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Lieutenant Junior Grade Aloysius H. Schmitt, CHC, USN: Silver Star 

An undated photo of Lt. j.g. Aloysius H. Schmitt who was killed during the Japanese attack on Pearl Harbor Dec. 7, 1941.  (Photo Courtesy of Loras College/Released)

An undated photo of Lieutenant Junior Grade Aloysius H. Schmitt, who was killed during the Japanese attack on Pearl Harbor, 7 December 1941 (Courtesy of Loras College/Released).

Lieutenant Junior Grade Aloysius Schmitt, a Catholic priest and assistant chaplain onboard USS Oklahoma (BB-37), willingly gave his life during the 7 December 1941 Pearl Harbor attack while assisting shipmates exiting from the overturned and partially submerged hull of the stricken battleship. Although Schmitt's communion chalice and Latin prayer book were salvaged from Oklahoma soon after the attack, his remains were not definitively identified until September 2016. They were subsequently reinterred at Christ the King Chapel, on the grounds of Loras College, Schmitt's alma mater in Dubuque, Iowa. 

Originally, Chaplain Schmitt was posthumously awarded the Navy and Marine Corps Medal, a non-combat award. In 1945, when the Navy reexamined its award policies, it was determined that he was eligible for the Silver Star. However, his award was not confirmed until 6 October 2017. Schmitt's Silver Star citation reads:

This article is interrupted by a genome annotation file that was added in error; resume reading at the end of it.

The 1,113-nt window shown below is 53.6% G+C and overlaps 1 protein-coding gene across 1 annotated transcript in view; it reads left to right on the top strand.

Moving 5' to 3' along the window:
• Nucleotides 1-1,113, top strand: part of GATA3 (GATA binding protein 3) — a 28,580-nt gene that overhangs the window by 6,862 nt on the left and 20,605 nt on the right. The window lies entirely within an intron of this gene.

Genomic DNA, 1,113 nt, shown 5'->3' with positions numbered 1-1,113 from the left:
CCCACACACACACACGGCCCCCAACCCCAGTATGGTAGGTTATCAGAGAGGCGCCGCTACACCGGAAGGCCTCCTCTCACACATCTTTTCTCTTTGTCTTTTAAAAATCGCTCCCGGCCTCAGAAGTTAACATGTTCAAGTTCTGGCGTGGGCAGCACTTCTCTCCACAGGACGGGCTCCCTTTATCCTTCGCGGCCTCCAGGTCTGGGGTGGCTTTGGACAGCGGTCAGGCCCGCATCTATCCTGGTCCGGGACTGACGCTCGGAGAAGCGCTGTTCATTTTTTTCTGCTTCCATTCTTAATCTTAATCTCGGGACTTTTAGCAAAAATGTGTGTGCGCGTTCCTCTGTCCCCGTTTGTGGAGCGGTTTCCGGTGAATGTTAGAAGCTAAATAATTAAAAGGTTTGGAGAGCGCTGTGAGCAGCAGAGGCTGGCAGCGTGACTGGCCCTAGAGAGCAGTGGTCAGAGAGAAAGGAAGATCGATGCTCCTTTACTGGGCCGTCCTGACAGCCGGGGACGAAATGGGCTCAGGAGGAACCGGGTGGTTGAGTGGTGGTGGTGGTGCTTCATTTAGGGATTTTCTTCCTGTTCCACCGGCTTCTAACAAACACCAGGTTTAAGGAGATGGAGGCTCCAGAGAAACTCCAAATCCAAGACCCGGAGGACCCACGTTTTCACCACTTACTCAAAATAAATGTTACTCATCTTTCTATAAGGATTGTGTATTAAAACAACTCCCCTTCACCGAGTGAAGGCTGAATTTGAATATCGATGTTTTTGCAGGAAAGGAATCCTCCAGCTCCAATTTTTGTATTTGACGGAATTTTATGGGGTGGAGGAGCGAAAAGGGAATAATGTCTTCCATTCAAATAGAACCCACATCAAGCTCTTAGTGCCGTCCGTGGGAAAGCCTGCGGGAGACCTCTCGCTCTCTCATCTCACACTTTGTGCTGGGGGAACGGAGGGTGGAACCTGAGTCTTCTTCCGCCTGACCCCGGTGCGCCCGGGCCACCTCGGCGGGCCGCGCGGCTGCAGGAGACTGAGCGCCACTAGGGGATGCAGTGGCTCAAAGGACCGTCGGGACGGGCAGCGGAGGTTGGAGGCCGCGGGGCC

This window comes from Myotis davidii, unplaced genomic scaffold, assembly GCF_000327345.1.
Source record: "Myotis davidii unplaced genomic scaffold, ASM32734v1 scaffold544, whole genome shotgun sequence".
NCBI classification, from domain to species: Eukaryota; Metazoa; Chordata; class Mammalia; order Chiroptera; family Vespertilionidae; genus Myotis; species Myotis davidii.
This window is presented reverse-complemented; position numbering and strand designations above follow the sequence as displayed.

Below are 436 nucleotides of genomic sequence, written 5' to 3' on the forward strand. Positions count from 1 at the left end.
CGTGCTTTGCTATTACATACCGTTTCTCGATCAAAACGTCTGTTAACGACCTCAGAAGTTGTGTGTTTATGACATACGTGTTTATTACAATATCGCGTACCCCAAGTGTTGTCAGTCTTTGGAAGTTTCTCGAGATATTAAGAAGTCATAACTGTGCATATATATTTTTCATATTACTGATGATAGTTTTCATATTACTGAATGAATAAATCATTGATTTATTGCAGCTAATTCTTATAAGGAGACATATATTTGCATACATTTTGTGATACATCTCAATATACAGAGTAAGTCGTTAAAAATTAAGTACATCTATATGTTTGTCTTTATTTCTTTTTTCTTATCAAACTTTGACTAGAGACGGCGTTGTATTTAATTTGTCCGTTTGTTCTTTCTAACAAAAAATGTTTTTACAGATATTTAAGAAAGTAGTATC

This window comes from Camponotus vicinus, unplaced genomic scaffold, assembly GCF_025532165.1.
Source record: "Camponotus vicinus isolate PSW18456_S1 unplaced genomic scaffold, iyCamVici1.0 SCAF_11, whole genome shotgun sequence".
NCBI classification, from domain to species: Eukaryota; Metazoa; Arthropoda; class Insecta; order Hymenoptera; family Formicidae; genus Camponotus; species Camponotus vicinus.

The President of the United States takes pride in presenting the

SILVER STAR MEDAL posthumously to




for service as set forth in the following


For conspicuous gallantry and intrepidity on 7 December 1941 while serving as Chaplain aboard USS OKLAHOMA during the attack by Japanese forces on the U.S . Pacific Fleet at Pearl Harbor, Hawaii. When OKLAHOMA capsized, Lieutenant (Junior Grade) Schmitt, along with other members of the crew, became trapped in a compartment where only a small porthole provided outlet for escape. With unselfish disregard for his own plight, he assisted his shipmates through the aperture. When they in turn were in the process of rescuing him, his body became tightly wedged in the narrow opening. Realizing that other men had come into the compartment seeking a way out, Lieutenant (Junior Grade) Schmitt insisted he be pushed back into the ship so the others might escape. Calmly urging them on with a pronouncement of his blessing, he remained behind while his shipmates crawled out to safety . In so doing, he gallantly gave up his life for his country. Lieutenant (Junior Grade) Schmitt's magnanimous courage and self-sacrifice reflected great credit on him and were in keeping with the highest traditions of the United States Naval Service.

For the President,

[R. V. Spencer] 

      Secretary of the Navy 


Original correspondence, including the official citation and award certificate, may be viewed here (1.4 MB PDF).  

Published: Thu Dec 07 12:19:11 EST 2017